The only real thing I had a problem with was EVERY one agreed to stay on Earth with no technology. Rolling Eyes Yeah right. Not me, I'd have been like send me with the frakking Cylons! Oh, and we don't get to keep any of our guns either!?! Did you not just see those dudes walking around with spears and $hit? Hunt for food, look man the closest I've ever come to hunting was standing in the Galactica chow line hoping Racetrac didn't take the last danish.

Some of those blowhards never worked a hard day in their lives. Hell, I hope one of the Galactica telemovies or DVD's they do is based on what happens to them after being stranded on Earth. See how many die off quickly whether it be from mutiny, starvation, animals, or Earth's original humans. Wink

One of the things I would have liked to seen was Helo & Sharon telling Adama that Boomer paid him in full.

I loved Baltar. Baltar is and will always be THE MAN!

My fridays will be empty now......nothing "SyFy" previewed really caught my interest. I'll give Caprica a try, but I'm not optimistic (could be wrong though) Cool
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Rottenjesus
PostPosted: Sat Mar 21, 2009 9:16 pm  Reply with quote



Joined: 15 Jul 2006
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Guess BABYLON 5 is still the high watermark for epic sci-fi television. Good riddance to this remake wankery. Rolling Eyes
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Didn't See It Coming
PostPosted: Sat Mar 21, 2009 10:08 pm  Reply with quote



Joined: 20 Jun 2006
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Rottenjesus wrote:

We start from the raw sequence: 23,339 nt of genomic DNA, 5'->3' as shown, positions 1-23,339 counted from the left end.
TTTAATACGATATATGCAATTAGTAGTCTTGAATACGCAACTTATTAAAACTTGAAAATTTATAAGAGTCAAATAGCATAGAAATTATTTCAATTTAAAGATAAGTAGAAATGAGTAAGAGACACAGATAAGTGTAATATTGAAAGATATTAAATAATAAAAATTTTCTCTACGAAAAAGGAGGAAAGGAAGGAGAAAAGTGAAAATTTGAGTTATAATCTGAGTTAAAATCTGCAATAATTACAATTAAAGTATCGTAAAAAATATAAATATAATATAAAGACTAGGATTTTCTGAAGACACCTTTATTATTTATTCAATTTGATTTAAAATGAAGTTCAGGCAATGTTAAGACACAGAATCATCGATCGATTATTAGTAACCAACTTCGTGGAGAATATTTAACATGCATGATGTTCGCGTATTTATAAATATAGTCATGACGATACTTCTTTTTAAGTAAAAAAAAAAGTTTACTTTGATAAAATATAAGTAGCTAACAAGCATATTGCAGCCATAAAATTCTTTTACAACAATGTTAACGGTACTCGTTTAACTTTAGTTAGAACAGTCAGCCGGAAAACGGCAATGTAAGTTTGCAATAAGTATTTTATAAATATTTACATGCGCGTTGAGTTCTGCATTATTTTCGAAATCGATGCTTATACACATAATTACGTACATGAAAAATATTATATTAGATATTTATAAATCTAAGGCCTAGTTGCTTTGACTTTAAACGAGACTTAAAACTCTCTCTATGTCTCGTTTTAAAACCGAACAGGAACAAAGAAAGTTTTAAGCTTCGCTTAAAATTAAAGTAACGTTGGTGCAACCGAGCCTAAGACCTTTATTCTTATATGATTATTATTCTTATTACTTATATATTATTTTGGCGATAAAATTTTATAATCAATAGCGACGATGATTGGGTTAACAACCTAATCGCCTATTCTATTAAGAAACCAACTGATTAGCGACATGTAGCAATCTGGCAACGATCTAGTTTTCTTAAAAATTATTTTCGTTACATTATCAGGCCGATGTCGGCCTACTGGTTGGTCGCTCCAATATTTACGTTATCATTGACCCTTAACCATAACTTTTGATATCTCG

Guess BABYLON 5 is still the high watermark for epic sci-fi television. Good riddance to this remake wankery. Rolling Eyes


Sorry about your bad taste.
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LSD Zombie
PostPosted: Sat Mar 21, 2009 11:12 pm  Reply with quote



Joined: 22 Jan 2007
Posts: 1096

I must admit I got a bit teary-eyed during the finale. So Kara was a ghost? I wasn't expecting that.

That preview of Caprica looked pretty interesting. Hopefully it's just as engaging as Galactica was.
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Rottenjesus
PostPosted: Sat Mar 21, 2009 11:58 pm  Reply with quote



Joined: 15 Jul 2006
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Didn't See It Coming wrote:
Rottenjesus wrote:
Guess BABYLON 5 is still the high watermark for epic sci-fi television. Good riddance to this remake wankery. Rolling Eyes


Sorry about your bad taste.


I love how ironic that is coming from you. Cheers! Mr. Green
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JoeDarkfall
PostPosted: Sun Mar 22, 2009 1:18 am  Reply with quote



Joined: 18 Jun 2007
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LSD Zombie wrote: